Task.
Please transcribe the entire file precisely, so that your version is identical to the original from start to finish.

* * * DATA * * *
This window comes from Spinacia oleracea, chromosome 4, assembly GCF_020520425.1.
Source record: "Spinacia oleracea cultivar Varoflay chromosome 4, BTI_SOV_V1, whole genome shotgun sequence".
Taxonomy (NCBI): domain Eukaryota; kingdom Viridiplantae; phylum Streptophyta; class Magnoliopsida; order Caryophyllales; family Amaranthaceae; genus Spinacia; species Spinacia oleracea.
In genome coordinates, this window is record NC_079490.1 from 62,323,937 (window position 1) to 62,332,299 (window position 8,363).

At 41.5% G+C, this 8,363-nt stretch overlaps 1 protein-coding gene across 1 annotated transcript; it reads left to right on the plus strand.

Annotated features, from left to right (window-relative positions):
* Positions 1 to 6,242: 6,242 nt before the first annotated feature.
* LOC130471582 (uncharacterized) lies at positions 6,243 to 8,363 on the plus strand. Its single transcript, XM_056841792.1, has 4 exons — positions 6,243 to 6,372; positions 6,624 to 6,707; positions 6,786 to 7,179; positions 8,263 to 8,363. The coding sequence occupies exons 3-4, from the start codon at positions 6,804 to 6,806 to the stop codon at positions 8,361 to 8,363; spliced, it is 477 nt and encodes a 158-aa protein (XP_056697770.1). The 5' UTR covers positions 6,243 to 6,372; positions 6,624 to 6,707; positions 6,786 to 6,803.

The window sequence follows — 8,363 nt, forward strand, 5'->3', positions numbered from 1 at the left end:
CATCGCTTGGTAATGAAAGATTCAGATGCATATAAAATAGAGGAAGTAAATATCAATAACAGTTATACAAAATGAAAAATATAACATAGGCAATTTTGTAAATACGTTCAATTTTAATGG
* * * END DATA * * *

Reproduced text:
This window comes from Spinacia oleracea, chromosome 4, assembly GCF_020520425.1.
Source record: "Spinacia oleracea cultivar Varoflay chromosome 4, BTI_SOV_V1, whole genome shotgun sequence".
Taxonomy (NCBI): domain Eukaryota; kingdom Viridiplantae; phylum Streptophyta; class Magnoliopsida; order Caryophyllales; family Amaranthaceae; genus Spinacia; species Spinacia oleracea.
In genome coordinates, this window is record NC_079490.1 from 62,323,937 (window position 1) to 62,332,299 (window position 8,363).

At 41.5% G+C, this 8,363-nt stretch overlaps 1 protein-coding gene across 1 annotated transcript; it reads left to right on the plus strand.

Annotated features, from left to right (window-relative positions):
* Positions 1 to 6,242: 6,242 nt before the first annotated feature.
* LOC130471582 (uncharacterized) lies at positions 6,243 to 8,363 on the plus strand. Its single transcript, XM_056841792.1, has 4 exons — positions 6,243 to 6,372; positions 6,624 to 6,707; positions 6,786 to 7,179; positions 8,263 to 8,363. The coding sequence occupies exons 3-4, from the start codon at positions 6,804 to 6,806 to the stop codon at positions 8,361 to 8,363; spliced, it is 477 nt and encodes a 158-aa protein (XP_056697770.1). The 5' UTR covers positions 6,243 to 6,372; positions 6,624 to 6,707; positions 6,786 to 6,803.

The window sequence follows — 8,363 nt, forward strand, 5'->3', positions numbered from 1 at the left end:
CATCGCTTGGTAATGAAAGATTCAGATGCATATAAAATAGAGGAAGTAAATATCAATAACAGTTATACAAAATGAAAAATATAACATAGGCAATTTTGTAAATACGTTCAATTTTAATGG